Games of gain-ground/Longue paume
Games of gain-ground
Longue paume, or jeu de longue paume, is an outdoor version of jeu de paume, an ancestor of modern lawn tennis. Hundreds of years ago it was quite popular, particularly in France.
The ball[edit | edit source]
The ball consists of a sphere of cork covered with a kind of flannel. The weight is between 12 and 20 g. The diameter is 5,5 cms.
Rackets[edit | edit source]
The racket is corded with nylon ropes similar to those used for the rackets of tennis and measure at the most 72 cms long with 2/3 for the handle and 1/3 for the frame of the hitting area. But before any rackets, they used to just use there bare hands
Rules[edit | edit source]
"Chasses"[edit | edit source]
A ball which made 2 bounces of which at least 1 in the ground, and was not touched, is "morte" (died) and cannot be anymore sent back. But this dead ball which keeps running in the ground gains ground and must be stopped ("coupée") by a player as soon as possible. The "fifteen" is not marked yet, he is on borrowed time and must be confirmed. The team which was not able to send back this ball can get back its error.
The umpire marks the place where the ball was "cut" by giving evidence a mark (the "chasse") and the teams change aside. We say while they "cross".
The new team for the service tries to make the ball "die" beyond the chasse. If the team makes a success, she will have gained more ground, the team will thus have "fifteen", otherwise, the opposite team will mark "fifteen". It is necessary thus, not only to make so that the opposite team cannot send the ball back, but it also has to take place farthest possible. With the exception of the games(sets) of gain(win) ground as the ball(bullet) touches up, the ball in the fist, etc.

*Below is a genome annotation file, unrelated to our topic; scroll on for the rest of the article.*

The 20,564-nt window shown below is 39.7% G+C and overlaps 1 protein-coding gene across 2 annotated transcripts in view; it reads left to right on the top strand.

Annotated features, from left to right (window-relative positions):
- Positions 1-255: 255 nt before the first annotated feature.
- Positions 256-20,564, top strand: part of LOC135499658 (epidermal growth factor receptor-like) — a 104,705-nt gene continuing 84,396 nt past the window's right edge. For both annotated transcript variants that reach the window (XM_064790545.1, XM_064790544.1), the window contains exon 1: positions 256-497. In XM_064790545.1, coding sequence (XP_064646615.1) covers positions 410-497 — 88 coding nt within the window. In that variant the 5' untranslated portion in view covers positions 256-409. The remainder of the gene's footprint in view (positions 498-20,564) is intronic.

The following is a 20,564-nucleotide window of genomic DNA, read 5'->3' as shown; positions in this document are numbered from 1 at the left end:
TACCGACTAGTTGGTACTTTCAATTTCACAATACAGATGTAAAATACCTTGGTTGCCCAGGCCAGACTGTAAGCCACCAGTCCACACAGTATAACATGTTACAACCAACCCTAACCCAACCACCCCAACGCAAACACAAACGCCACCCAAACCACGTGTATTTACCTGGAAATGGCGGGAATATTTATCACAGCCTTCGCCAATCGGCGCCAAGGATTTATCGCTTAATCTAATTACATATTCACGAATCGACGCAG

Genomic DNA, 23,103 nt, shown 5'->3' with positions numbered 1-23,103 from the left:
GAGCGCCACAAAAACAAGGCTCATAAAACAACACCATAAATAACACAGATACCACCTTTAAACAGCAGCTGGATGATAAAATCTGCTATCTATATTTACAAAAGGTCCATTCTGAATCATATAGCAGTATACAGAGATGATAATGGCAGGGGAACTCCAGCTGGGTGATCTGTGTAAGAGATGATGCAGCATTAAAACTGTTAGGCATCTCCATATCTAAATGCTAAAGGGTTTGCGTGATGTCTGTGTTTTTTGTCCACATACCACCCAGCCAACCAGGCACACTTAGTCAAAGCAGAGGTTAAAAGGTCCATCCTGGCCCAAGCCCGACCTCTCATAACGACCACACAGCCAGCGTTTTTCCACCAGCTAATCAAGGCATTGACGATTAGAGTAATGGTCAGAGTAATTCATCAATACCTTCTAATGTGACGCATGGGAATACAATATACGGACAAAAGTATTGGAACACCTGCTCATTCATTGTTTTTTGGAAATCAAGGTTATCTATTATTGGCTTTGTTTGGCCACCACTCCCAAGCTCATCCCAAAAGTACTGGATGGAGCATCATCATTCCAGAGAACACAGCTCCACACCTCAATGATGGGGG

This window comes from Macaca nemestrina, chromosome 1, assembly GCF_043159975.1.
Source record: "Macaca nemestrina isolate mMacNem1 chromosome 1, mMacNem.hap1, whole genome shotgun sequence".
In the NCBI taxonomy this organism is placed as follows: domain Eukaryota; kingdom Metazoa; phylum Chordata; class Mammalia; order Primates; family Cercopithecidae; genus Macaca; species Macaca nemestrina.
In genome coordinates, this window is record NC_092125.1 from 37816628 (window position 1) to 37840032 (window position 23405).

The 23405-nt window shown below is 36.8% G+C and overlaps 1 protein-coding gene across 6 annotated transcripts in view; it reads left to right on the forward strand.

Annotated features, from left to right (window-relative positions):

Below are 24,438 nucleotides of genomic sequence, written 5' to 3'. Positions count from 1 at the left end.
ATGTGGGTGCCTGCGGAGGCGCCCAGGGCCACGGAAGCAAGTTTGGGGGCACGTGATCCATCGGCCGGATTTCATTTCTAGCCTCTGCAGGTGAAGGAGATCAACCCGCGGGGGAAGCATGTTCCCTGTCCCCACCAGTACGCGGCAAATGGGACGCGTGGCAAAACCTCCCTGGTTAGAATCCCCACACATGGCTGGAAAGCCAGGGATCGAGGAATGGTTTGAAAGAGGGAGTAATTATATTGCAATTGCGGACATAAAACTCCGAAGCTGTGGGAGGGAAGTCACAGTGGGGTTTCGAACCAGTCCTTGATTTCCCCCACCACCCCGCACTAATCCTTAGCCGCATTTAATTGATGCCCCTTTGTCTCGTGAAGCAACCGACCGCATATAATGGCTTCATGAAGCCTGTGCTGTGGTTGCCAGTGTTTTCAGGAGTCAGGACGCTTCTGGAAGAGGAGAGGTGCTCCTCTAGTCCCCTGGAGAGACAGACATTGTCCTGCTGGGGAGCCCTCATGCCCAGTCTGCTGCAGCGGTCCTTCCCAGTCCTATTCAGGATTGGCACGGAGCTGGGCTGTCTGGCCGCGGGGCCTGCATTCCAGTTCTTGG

In practice, to avoid "crossing" too often, after the pose of a red chasse, the team in the service ("Tir") hires again to put the second chasse, blue. Having "crossed", and except direct fault, the result of the first exchange of ball will be compared with the first posed chasse, red, and will give one "fifteen". Then we remove this red chasse. The result of the second exchange will be compared with the second posed chasse ( the blue ), and will also give one "fifteen"; we remove the blue chasse. The team in the service stays then in position until 2 new chasses are put, etc...
Partie terrée[edit | edit source]
The partie terrée takes place between 2 teams of 6 players, in 6 or 7 sets. The party is said "terrée" because there is no obstacle to be crossed in every exchange (except for the service).
Partie enlevée of 4 against 4[edit | edit source]
The "partie enlevée" takes place between 2 teams of 4 players, in 5 sets. A called line "rapport" limits the ground of the only side shooting (situated in 7 m of the line of tir). It is necessary to cross in every exchange a called line "corde".
Partie enlevée of 2 against 2, or 1 against 1[edit | edit source]
The "partie enlevée" can be also played between teams of 2 players or individually on grounds limited from both directions. In this case, we have a neutral zone from 7 to 8 meters bounded on the ground ( a gap = fossé).